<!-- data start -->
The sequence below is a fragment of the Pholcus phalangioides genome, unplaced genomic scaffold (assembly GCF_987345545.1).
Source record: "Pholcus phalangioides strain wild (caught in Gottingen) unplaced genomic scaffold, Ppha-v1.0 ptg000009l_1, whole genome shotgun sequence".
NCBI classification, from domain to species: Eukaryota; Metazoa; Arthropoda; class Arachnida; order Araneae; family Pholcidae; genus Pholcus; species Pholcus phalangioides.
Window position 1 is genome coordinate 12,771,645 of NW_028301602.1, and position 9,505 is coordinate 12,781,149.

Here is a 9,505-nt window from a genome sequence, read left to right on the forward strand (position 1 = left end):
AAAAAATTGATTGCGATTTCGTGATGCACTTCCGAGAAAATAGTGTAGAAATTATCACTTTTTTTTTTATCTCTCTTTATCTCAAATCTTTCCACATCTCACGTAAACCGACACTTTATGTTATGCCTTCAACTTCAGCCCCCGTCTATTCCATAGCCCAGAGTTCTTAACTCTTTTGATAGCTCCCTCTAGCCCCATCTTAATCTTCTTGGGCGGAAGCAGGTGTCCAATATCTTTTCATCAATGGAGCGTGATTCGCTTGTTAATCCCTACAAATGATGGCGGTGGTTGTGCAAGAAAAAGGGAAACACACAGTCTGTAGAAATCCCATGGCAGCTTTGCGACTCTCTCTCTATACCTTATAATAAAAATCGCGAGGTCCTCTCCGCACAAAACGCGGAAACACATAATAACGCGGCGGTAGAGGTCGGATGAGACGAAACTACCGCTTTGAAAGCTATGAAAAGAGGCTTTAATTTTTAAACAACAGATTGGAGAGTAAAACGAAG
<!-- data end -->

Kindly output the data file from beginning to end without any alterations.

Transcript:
The sequence below is a fragment of the Pholcus phalangioides genome, unplaced genomic scaffold (assembly GCF_987345545.1).
Source record: "Pholcus phalangioides strain wild (caught in Gottingen) unplaced genomic scaffold, Ppha-v1.0 ptg000009l_1, whole genome shotgun sequence".
NCBI classification, from domain to species: Eukaryota; Metazoa; Arthropoda; class Arachnida; order Araneae; family Pholcidae; genus Pholcus; species Pholcus phalangioides.
Window position 1 is genome coordinate 12,771,645 of NW_028301602.1, and position 9,505 is coordinate 12,781,149.

Here is a 9,505-nt window from a genome sequence, read left to right on the forward strand (position 1 = left end):
AAAAAATTGATTGCGATTTCGTGATGCACTTCCGAGAAAATAGTGTAGAAATTATCACTTTTTTTTTTATCTCTCTTTATCTCAAATCTTTCCACATCTCACGTAAACCGACACTTTATGTTATGCCTTCAACTTCAGCCCCCGTCTATTCCATAGCCCAGAGTTCTTAACTCTTTTGATAGCTCCCTCTAGCCCCATCTTAATCTTCTTGGGCGGAAGCAGGTGTCCAATATCTTTTCATCAATGGAGCGTGATTCGCTTGTTAATCCCTACAAATGATGGCGGTGGTTGTGCAAGAAAAAGGGAAACACACAGTCTGTAGAAATCCCATGGCAGCTTTGCGACTCTCTCTCTATACCTTATAATAAAAATCGCGAGGTCCTCTCCGCACAAAACGCGGAAACACATAATAACGCGGCGGTAGAGGTCGGATGAGACGAAACTACCGCTTTGAAAGCTATGAAAAGAGGCTTTAATTTTTAAACAACAGATTGGAGAGTAAAACGAAG